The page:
Friday, March 16, 2012

Living in the Future Tense

This essay may be freely reprinted and reproduced.

The New American Way of Life:
Living in the Future Tense

Edward Renner 

How should we be thinking about the major issues facing the nation for the 2012 Presidential election?

Global warming is producing profound changes that will have far reaching effects on life on the planet. The world economy is near collapse. Population growth and growing poverty is about to put 100s of millions of the worlds' people into famine. The Middle East is exploding and Western nations are caught up in it. World political and financial systems are failing, including some in the West. The growing differences between the haves and the have-nots are sparking large-scale street protests that are turning into armed conflicts, even in the US. Going over the edge of any one of the brinks will have reverberating effects on world order and personal well-being.

These are neither Democratic nor Republican issues. They are factual descriptions of our current reality, for which we need practical solutions, not ideological philosophies.

For over 5,000 years, roughly 100 adult lifetimes, very little change took place from one generation to the next. Then over the next 500 years, roughly 10 adult lifetimes, the rate of change started to accelerate, and over the last 50 years, roughly one lifetime, the magnitude of change seems infinite – without limits.

In one lifetime, our economic, political and social institutions are faced with new circumstances for which they were neither designed nor intended.

Population is one illustration. When I was born there were 2.2 billion people in the world, today there are 7 billion. This is but one example of an exponential function in which the time required for something to double in size gets progressively shorter. Nearly every aspect of our modern life is described by the graph of exponential change, as examples: 

·         The emission of greenhouse gases.
·         The amount of resources we consume each year, and the amount of waste we create.
·         The proportion of the population no longer engaged in agriculture.
·         The national debit and the deficit financing of our military capacity and interventions.

In the lifetime of one person we have come to the end of business as usual. We can only live exponentially in an infinite world.

In our finite world there are absolute ceilings reflecting the carrying capacity of the planet. We have to bend the exponential growth curves to fit under these ceilings. We have scientific knowledge of what actions are required to do so.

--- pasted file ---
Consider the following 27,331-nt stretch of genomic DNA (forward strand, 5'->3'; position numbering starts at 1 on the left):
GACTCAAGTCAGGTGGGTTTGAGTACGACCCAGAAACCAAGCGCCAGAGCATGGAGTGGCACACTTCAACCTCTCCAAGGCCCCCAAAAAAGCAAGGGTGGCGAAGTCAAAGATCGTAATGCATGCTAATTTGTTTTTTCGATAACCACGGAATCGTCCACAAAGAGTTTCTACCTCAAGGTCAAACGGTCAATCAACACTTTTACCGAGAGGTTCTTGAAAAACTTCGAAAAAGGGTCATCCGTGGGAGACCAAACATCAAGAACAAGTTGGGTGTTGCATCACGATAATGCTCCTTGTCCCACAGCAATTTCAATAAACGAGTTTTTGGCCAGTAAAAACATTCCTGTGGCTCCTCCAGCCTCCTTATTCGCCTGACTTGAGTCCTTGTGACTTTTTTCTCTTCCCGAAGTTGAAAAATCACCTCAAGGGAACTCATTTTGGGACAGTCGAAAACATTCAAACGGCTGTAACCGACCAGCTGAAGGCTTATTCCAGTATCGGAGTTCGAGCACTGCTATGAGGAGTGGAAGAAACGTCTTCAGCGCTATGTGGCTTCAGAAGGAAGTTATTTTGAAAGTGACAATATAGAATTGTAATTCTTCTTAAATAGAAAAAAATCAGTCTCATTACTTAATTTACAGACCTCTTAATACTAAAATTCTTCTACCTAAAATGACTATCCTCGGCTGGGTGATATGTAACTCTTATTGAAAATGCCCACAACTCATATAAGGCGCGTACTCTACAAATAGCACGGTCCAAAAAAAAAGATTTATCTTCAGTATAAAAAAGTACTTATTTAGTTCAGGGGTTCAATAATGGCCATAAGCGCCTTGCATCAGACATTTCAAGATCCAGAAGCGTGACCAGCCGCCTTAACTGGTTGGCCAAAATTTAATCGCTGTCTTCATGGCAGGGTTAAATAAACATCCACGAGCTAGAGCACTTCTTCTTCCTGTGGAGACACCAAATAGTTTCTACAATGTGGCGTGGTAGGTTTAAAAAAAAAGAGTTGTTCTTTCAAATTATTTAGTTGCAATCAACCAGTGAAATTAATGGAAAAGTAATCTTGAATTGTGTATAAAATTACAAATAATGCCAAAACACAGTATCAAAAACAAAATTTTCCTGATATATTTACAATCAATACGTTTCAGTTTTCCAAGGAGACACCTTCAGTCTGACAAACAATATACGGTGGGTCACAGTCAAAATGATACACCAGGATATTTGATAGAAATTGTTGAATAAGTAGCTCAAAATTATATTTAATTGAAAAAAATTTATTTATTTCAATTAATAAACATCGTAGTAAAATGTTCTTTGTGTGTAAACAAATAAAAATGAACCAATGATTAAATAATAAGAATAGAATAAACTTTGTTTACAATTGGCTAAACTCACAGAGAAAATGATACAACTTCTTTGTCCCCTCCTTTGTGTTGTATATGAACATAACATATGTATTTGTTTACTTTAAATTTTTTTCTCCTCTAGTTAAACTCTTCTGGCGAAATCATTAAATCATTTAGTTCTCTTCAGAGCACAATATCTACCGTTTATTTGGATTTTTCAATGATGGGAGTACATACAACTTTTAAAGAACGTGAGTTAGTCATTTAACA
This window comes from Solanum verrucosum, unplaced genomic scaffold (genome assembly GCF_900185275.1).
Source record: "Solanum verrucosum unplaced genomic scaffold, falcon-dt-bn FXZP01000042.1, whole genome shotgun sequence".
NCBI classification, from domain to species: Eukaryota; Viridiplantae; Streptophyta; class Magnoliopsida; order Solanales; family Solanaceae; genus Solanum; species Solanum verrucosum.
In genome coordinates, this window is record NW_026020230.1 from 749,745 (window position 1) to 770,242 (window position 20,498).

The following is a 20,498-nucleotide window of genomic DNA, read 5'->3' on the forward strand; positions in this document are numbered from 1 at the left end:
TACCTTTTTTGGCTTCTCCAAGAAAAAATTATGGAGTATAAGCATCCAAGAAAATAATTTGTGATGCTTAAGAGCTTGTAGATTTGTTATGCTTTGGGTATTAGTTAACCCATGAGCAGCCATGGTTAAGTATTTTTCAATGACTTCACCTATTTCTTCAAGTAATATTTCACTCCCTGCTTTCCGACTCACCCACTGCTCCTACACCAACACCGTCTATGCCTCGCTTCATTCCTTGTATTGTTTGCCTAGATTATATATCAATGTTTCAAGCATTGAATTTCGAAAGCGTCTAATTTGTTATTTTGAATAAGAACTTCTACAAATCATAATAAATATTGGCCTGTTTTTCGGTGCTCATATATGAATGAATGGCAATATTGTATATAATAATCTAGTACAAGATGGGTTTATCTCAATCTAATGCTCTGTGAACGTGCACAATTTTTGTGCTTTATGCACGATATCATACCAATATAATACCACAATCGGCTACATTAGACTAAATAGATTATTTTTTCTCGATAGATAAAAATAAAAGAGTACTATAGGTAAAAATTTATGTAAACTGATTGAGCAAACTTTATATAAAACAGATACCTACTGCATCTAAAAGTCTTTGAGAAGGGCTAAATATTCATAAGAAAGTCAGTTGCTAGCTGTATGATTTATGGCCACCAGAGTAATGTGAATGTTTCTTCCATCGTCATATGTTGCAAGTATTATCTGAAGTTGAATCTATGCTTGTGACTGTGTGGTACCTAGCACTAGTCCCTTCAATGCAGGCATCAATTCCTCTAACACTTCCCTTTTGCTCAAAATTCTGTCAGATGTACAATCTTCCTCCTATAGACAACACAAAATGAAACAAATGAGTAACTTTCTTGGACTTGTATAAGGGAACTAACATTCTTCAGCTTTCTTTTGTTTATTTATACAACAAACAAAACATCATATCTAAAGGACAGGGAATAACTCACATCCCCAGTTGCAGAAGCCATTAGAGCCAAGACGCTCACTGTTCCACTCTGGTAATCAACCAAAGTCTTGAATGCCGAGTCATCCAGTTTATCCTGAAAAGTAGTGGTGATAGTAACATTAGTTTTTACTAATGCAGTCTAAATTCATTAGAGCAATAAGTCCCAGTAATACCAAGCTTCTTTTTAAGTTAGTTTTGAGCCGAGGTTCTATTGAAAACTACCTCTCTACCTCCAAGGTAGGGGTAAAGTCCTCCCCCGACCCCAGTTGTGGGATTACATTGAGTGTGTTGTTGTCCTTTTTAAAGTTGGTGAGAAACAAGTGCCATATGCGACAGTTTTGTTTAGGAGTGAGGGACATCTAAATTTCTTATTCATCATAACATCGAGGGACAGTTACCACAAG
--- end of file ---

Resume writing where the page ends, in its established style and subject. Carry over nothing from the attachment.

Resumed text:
The US could lead a global turn-around by developing sustainability priorities and technologies beginning with energy and ecology. Doing so would change the global marketplace, and would place American ideas and technology in the forefront of innovation and change. Being the first economy of the future, our new technologies could sustain a whole new American Way of Life. 

Globalization has changed everything.

Socially, a new American Way of Life is one in which the government is responsible for the health and economic security of its citizens, not multi-national corporations beyond the reach of national regulation. Politically, international accommodation is essential, not reliance on superior military capacity. Economically, the general welfare is at the expense of profits, not the reverse.

These are structural adjustments, not ideological philosophies. They are the practical implications of two mathematical functions. In plain language, if we are going to have healthier food, we will need to have fewer soldiers and more local organic farmers; it means we cannot fight avoidable wars and still go shopping. 

To not live exponentially is to understand that we cannot have everything we want. Rather, we must start living in a finite world where our behavior is dictated by what we need to have for the remainder of our life, and for the lives of our children.

Unusual times require an unusual intergenerational response.

Of the charted 7,000 years of human progress, two thin 50-year bands of one lifetime on either side of 2012 will be our defining moment. As a democracy, and as the largest economy of world, the people of the USA will get to vote between the two mathematical functions confronting all of humanity. We, more than any other nation, may be the authors of human destiny.

To the extent there is divine purpose to the American Dream, may God Bless America, and the New American Way of Life. However, if it is up to each of us, as some believe, then power to the made-in-America, Occupy Movement.

Either way, in common purpose, it is an exciting time to be alive in the USA.

Professor Renner teaches in the Honors College at the University of South Florida. This essay is based on his podcast series “Forums for a Future” at